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CHP closely monitors six human cases of avian influenza A(H7N9) in Mainland

     The Centre for Health Protection (CHP) of the Department of Health (DH) is today (June 15) closely monitoring a total of six human cases of avian influenza A(H7N9) in Tianjin, Beijing, Hebei and Jiangsu, and again urged the public to maintain strict personal, food and environmental hygiene both locally and during travel.

     According to the Tianjin Municipal Commission of Health and Family Planning, two patients from Langfang (Hebei) and Binhai New Area (Tianjin) were hospitalised for management of severe pneumonia. Both had contact with poultry but were not epidemiologically linked. These are the first two human cases of avian influenza A(H7N9) in Tianjin.

     The Beijing Municipal Commission of Health and Family Planning reported an additional case affecting a female farmer aged 68 from Langfang (Hebei). She had no poultry exposure and was hospitalised for isolation and management in critical condition.

     In addition, three cases were notified by the National Health and Family Planning Commission. The case in Hebei affects a male farmer aged 57 from Shijiazhuang who was in serious condition. The two cases in Jiangsu affect a male farmer aged 45 from Changzhou working in a market with poultry, and a woman aged 53 from Huai'an with live poultry contact. Both were in serious condition.

     "H7N9 has become enzootic in poultry in the Mainland. From January 2015 to April 2016, according to the Ministry of Agriculture, poultry and environmental samples collected from markets in Anhui, Fujian, Guangdong, Hubei, Hunan, Jiangsu, Jiangxi, Jilin, Shanghai and Zhejiang tested positive for H7N9. The Food and Agriculture Organization of the United Nations revealed that positive samples in the Mainland were mainly taken from live bird markets, vendors and some commercial or breeding farms," a spokesman for the CHP said.

     "In view of additional human cases reported in the Mainland in warmer months as well as the recent local positive sample of faecal droppings of live poultry, the public should remain vigilant. Travellers to the Mainland and other avian influenza-affected areas in the upcoming summer vacation should not visit poultry markets, and should avoid contact with poultry and their droppings," the spokesman added.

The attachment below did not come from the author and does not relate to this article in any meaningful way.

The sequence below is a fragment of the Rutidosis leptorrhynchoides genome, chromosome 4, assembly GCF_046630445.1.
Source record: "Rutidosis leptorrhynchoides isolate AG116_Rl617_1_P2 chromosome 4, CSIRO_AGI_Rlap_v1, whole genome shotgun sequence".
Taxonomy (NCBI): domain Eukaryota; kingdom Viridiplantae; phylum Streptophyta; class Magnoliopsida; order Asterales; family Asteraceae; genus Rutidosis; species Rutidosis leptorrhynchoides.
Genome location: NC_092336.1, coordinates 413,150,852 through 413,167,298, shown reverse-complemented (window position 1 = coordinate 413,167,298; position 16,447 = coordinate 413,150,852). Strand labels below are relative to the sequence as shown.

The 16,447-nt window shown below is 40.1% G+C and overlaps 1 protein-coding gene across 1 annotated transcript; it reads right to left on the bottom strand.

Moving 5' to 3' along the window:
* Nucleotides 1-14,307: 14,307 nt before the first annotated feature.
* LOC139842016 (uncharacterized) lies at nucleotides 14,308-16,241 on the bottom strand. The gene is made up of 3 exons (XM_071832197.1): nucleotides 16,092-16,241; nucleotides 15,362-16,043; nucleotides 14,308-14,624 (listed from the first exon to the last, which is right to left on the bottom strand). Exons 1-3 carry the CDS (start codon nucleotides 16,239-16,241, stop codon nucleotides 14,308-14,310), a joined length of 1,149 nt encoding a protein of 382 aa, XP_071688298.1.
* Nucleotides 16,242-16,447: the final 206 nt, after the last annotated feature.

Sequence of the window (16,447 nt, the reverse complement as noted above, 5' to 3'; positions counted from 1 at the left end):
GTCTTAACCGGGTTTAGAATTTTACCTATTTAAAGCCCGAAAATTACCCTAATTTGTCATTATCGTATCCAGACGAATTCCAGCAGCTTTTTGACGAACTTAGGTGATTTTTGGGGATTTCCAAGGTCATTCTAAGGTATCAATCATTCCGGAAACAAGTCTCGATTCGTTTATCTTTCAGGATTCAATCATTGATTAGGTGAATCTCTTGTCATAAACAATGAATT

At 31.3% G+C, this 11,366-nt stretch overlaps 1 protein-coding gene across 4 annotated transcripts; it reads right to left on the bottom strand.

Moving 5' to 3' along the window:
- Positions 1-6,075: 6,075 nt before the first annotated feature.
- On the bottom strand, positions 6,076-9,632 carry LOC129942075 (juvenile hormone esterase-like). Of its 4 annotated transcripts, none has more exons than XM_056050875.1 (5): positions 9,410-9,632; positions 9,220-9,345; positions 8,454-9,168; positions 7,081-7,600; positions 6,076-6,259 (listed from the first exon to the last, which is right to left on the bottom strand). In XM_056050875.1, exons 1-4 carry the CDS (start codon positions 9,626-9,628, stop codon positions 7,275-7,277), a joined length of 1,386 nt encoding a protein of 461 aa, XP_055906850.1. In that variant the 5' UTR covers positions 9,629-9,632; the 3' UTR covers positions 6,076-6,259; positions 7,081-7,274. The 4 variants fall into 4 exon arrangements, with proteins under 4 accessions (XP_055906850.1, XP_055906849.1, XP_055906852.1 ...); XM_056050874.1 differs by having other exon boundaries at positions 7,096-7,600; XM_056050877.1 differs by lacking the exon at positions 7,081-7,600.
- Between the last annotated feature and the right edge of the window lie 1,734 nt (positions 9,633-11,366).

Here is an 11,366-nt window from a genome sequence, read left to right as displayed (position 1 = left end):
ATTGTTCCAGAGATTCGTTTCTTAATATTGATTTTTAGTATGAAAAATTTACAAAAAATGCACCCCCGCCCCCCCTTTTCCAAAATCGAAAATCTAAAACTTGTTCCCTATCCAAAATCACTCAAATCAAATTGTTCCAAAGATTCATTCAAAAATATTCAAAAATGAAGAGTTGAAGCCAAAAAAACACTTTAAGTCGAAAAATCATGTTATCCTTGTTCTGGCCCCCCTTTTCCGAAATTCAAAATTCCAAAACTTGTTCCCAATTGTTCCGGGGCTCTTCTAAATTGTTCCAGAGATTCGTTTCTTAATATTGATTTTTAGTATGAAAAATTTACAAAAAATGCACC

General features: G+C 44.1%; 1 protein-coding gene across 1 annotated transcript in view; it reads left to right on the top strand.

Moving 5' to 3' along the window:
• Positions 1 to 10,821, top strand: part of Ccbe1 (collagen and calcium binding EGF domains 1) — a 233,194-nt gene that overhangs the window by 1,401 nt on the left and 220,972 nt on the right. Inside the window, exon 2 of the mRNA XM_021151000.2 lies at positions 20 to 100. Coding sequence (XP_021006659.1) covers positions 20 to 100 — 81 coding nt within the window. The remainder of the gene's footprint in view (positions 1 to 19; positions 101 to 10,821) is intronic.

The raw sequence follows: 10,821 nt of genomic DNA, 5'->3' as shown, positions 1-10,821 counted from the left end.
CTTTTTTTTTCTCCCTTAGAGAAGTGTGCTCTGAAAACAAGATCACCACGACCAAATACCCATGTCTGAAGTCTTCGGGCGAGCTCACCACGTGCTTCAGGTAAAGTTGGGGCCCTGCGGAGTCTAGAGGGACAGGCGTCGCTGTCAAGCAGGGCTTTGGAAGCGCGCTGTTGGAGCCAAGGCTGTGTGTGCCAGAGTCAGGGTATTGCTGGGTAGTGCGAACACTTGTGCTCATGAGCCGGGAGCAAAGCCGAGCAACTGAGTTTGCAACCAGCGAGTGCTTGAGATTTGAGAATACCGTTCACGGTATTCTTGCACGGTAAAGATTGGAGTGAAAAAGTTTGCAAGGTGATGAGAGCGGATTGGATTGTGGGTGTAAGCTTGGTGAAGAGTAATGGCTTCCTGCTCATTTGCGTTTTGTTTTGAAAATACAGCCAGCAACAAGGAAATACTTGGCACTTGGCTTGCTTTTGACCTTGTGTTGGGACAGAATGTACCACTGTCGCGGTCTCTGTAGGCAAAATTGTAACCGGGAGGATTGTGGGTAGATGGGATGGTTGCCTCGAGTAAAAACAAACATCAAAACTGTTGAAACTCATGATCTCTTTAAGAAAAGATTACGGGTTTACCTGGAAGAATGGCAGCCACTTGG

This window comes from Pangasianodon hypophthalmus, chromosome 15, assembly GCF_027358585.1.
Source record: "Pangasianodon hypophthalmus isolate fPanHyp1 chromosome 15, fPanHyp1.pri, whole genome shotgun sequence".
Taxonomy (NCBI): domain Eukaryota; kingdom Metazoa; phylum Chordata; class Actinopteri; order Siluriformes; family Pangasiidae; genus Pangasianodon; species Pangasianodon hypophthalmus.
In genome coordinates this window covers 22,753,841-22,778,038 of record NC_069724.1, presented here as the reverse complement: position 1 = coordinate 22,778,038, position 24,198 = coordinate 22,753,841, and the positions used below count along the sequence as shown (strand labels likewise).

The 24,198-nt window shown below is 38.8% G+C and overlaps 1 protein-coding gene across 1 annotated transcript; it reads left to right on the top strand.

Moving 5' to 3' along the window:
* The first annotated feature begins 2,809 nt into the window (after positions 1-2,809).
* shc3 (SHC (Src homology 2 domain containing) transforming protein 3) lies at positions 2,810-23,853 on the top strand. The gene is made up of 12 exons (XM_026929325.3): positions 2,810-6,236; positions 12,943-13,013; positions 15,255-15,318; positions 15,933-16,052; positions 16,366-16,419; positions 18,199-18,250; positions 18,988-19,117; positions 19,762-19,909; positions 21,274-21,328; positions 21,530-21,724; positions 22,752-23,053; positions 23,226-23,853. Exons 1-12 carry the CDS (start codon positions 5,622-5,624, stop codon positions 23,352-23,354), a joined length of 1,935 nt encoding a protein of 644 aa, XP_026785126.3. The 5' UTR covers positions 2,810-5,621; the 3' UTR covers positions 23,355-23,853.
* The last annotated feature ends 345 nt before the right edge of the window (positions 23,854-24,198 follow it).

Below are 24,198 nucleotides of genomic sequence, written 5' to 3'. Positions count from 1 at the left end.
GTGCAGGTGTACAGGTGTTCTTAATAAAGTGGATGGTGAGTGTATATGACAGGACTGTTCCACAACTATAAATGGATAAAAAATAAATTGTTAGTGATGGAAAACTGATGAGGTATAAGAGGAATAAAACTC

From 2013 to date, 766 human cases of avian influenza A(H7N9) have been reported by the Mainland health authorities, while since October 2015 to date, 109 have been recorded.

     "We will remain vigilant and work closely with the World Health Organization and relevant health authorities to monitor the latest developments," the spokesman said.

     The DH's Port Health Office conducts health surveillance measures at all boundary control points. Thermal imaging systems are in place for body temperature checks on inbound travellers. Suspected cases will be immediately referred to public hospitals for follow-up.

     The display of posters and broadcast of health messages in departure and arrival halls as health education for travellers is under way. The travel industry and other stakeholders are regularly updated on the latest information.

     Travellers, especially those returning from avian influenza-affected areas with fever or respiratory symptoms, should immediately wear masks, seek medical attention and reveal their travel history to doctors. Health-care professionals should pay special attention to patients who might have had contact with poultry, birds or their droppings in affected areas.

     The public should remain vigilant and take heed of the advice against avian influenza below:

* Do not visit live poultry markets and farms. Avoid contact with poultry, birds and their droppings;
* If contact has been made, thoroughly wash hands with soap;
* Avoid entering areas where poultry may be slaughtered and contact with surfaces which might be contaminated by droppings of poultry or other animals;
* Poultry and eggs should be thoroughly cooked before eating;
* Wash hands frequently with soap, especially before touching the mouth, nose or eyes, handling food or eating; after going to the toilet or touching public installations or equipment (including escalator handrails, elevator control panels and door knobs); and when hands are dirtied by respiratory secretions after coughing or sneezing;
* Cover the nose and mouth while sneezing or coughing, hold the spit with a tissue and put it into a covered dustbin;
* Avoid crowded places and contact with fever patients; and
* Wear masks when respiratory symptoms develop or when taking care of fever patients.

     The public may visit the CHP's pages below for more information:

* The avian influenza page (;
* The weekly Avian Influenza Report (;
* Global statistics and affected areas of avian influenza (;
* The Facebook Page (; and
* The YouTube Channel (

Ends/Wednesday, June 15, 2016
Issued at HKT 17:00


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